I wanted to break away and do something different from everyone else
I knew very early on that I wanted to break away and do something different to everyone else. I was never really content with just having an ordinary 9 to 5 job and was always restless at school. My first business venture was as a teenager importing MP3 players and selling them online. At 17 I took my first real steps into the business world, having the idea of creating a creaseless paper folder, Foldio.
What started off as a simple idea for helping out a few classmates carry their large architectural documents around, soon became an actual company. Before I knew it I was getting interest from retailers wanting to stock it in their stores. That was when I needed funding and decided to try my luck on the BBC programme Dragons’ Den.
At 19, it was definitely the most nerve-wracking experience of my life. In retrospect, I was quite naïve, focusing solely on raising the capital rather than learning from the people on the show. I secured £80,000 from Theo Paphitis, which at the time seemed like a huge amount of money, in return for 35% of the company.
It was in those few years working out of Paphitis’s office where I got my real education of how to run a company, learning to make mistakes and overcoming challenges.
While Foldio was quite an achievement to have secured listings with a few major retailers, I could sense the world moving towards digital. It was hard for me to acknowledge, as I knew that it would stop the growth potential of my company and I would essentially need to start from scratch again.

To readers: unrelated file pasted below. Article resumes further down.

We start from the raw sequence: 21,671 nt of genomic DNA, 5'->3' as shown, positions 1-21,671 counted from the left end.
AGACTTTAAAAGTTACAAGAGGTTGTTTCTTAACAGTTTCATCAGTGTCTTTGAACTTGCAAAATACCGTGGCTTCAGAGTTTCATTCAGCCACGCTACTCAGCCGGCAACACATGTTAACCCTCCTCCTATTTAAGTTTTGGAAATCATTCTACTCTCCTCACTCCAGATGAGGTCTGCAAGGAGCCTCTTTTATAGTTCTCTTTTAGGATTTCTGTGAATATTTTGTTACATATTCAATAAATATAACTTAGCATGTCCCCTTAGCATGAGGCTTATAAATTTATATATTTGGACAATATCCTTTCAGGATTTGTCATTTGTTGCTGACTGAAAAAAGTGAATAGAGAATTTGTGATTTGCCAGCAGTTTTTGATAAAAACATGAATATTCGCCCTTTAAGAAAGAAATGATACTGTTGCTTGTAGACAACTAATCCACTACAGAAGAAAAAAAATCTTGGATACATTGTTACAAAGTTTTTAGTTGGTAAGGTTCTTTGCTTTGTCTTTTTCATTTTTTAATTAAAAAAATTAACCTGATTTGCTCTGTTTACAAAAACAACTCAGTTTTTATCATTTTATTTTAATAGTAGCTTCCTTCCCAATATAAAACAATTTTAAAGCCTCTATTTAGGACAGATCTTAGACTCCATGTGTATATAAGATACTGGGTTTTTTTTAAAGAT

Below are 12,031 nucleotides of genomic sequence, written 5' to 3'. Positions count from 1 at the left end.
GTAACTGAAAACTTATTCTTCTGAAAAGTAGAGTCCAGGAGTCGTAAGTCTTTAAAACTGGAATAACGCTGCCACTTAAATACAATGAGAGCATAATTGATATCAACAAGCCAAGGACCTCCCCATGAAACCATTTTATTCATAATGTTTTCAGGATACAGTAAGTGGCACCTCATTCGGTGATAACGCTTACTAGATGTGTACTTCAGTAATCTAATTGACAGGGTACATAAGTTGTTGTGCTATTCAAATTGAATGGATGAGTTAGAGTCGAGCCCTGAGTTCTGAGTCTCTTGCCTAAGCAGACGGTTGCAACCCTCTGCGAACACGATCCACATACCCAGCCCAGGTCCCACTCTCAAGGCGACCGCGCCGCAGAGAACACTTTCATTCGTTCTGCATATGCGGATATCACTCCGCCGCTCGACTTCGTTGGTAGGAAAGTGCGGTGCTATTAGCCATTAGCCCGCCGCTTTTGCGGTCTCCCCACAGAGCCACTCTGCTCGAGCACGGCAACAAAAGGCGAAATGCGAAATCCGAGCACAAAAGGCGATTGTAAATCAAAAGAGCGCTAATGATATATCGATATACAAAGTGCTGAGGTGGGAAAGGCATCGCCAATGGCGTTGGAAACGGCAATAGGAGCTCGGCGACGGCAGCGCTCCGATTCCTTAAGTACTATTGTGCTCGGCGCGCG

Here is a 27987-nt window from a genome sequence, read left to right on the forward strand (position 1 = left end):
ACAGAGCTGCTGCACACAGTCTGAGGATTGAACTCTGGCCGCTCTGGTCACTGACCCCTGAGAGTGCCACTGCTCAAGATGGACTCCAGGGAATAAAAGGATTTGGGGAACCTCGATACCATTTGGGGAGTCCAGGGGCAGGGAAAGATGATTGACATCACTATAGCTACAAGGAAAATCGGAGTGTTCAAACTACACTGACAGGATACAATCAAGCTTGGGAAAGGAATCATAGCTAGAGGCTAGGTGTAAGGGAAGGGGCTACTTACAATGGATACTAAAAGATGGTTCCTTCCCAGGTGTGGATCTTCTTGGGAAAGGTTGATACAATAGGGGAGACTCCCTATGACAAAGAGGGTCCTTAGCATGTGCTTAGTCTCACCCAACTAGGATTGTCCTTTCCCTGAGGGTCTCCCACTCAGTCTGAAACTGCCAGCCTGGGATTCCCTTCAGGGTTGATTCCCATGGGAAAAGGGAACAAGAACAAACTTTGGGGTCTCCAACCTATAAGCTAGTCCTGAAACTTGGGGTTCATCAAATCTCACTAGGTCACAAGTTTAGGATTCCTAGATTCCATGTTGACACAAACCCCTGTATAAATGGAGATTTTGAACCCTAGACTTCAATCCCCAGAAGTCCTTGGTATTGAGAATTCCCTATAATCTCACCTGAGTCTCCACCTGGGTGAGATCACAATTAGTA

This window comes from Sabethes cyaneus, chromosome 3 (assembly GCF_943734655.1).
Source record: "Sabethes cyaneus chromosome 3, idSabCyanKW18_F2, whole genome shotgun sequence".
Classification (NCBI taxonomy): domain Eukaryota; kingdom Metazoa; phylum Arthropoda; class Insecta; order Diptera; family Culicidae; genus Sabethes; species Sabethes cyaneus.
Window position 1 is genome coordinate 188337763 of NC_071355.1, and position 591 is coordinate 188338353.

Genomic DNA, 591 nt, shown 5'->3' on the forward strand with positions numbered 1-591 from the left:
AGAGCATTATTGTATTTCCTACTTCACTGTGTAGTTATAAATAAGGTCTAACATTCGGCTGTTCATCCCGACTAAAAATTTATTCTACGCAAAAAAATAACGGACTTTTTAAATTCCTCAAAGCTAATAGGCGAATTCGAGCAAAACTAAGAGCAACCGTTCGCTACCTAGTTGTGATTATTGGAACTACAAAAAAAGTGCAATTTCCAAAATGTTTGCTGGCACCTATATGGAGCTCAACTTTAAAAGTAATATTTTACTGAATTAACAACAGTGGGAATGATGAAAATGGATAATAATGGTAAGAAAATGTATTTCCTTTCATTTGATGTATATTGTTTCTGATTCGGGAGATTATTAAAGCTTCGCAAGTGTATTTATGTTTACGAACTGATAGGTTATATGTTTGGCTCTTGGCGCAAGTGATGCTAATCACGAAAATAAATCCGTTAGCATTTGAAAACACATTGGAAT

I’ve always been fascinated with technology and how much it influences our everyday lives. I was convinced that future opportunity was to explore the emerging industry of connected home. While tech was being heavily utilised in the home I could see that the kitchen was severely lacking new innovation. People were still content with traditional appliances that had remained unchanged for 40 years.
That was the setting we identified to do some serious disruption, starting with the iKettle. While it certainly hasn’t been smooth sailing, having that initial idea of adding internet to an ordinary kettle was like having lightning in a bottle. It changed everything for us.
The iKettle seemed quite a bizarre concept at the time to my family and friends. I think they saw it as a bit of a gimmick, being able to remote boil your kettle using your smartphone.
You have to understand that there was a time when the remote control for the television was viewed much the same way. Now people can’t live without it. I knew that it was all about changing the mind-set of people.
I think it is so important tonever doubt what you are doing, be prepared to justify your idea and if it is something you are passionate about, stick with it. In 2013, we started Smarter with £100, which we used on materials to build a prototype of the iKettle, before raising £15,000 ($18,000) from family to take it into production.